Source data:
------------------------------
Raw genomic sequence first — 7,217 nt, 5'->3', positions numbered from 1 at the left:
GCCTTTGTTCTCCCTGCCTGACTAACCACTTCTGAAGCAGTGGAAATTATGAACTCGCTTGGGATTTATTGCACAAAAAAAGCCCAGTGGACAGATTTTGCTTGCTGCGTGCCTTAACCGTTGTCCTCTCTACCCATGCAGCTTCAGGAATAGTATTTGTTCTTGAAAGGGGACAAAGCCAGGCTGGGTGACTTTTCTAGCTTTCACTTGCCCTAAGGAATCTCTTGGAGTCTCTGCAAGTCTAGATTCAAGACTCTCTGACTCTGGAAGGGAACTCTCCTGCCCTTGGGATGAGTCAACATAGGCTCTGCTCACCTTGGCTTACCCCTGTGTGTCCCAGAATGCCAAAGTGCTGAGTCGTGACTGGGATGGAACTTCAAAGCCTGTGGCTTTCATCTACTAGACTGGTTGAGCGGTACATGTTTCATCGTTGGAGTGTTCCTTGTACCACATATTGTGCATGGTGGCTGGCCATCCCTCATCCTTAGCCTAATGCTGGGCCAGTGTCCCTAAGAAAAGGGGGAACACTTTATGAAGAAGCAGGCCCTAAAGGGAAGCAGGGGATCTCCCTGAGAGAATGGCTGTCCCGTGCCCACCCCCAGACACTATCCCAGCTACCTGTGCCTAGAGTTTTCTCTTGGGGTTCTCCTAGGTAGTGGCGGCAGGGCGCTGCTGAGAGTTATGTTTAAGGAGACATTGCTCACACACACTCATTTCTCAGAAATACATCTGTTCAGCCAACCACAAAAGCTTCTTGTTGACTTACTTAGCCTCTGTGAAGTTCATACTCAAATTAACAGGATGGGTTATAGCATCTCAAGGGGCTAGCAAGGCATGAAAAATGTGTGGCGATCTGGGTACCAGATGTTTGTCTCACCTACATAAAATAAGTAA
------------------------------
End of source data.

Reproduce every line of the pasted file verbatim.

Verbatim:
Raw genomic sequence first — 7,217 nt, 5'->3', positions numbered from 1 at the left:
GCCTTTGTTCTCCCTGCCTGACTAACCACTTCTGAAGCAGTGGAAATTATGAACTCGCTTGGGATTTATTGCACAAAAAAAGCCCAGTGGACAGATTTTGCTTGCTGCGTGCCTTAACCGTTGTCCTCTCTACCCATGCAGCTTCAGGAATAGTATTTGTTCTTGAAAGGGGACAAAGCCAGGCTGGGTGACTTTTCTAGCTTTCACTTGCCCTAAGGAATCTCTTGGAGTCTCTGCAAGTCTAGATTCAAGACTCTCTGACTCTGGAAGGGAACTCTCCTGCCCTTGGGATGAGTCAACATAGGCTCTGCTCACCTTGGCTTACCCCTGTGTGTCCCAGAATGCCAAAGTGCTGAGTCGTGACTGGGATGGAACTTCAAAGCCTGTGGCTTTCATCTACTAGACTGGTTGAGCGGTACATGTTTCATCGTTGGAGTGTTCCTTGTACCACATATTGTGCATGGTGGCTGGCCATCCCTCATCCTTAGCCTAATGCTGGGCCAGTGTCCCTAAGAAAAGGGGGAACACTTTATGAAGAAGCAGGCCCTAAAGGGAAGCAGGGGATCTCCCTGAGAGAATGGCTGTCCCGTGCCCACCCCCAGACACTATCCCAGCTACCTGTGCCTAGAGTTTTCTCTTGGGGTTCTCCTAGGTAGTGGCGGCAGGGCGCTGCTGAGAGTTATGTTTAAGGAGACATTGCTCACACACACTCATTTCTCAGAAATACATCTGTTCAGCCAACCACAAAAGCTTCTTGTTGACTTACTTAGCCTCTGTGAAGTTCATACTCAAATTAACAGGATGGGTTATAGCATCTCAAGGGGCTAGCAAGGCATGAAAAATGTGTGGCGATCTGGGTACCAGATGTTTGTCTCACCTACATAAAATAAGTAA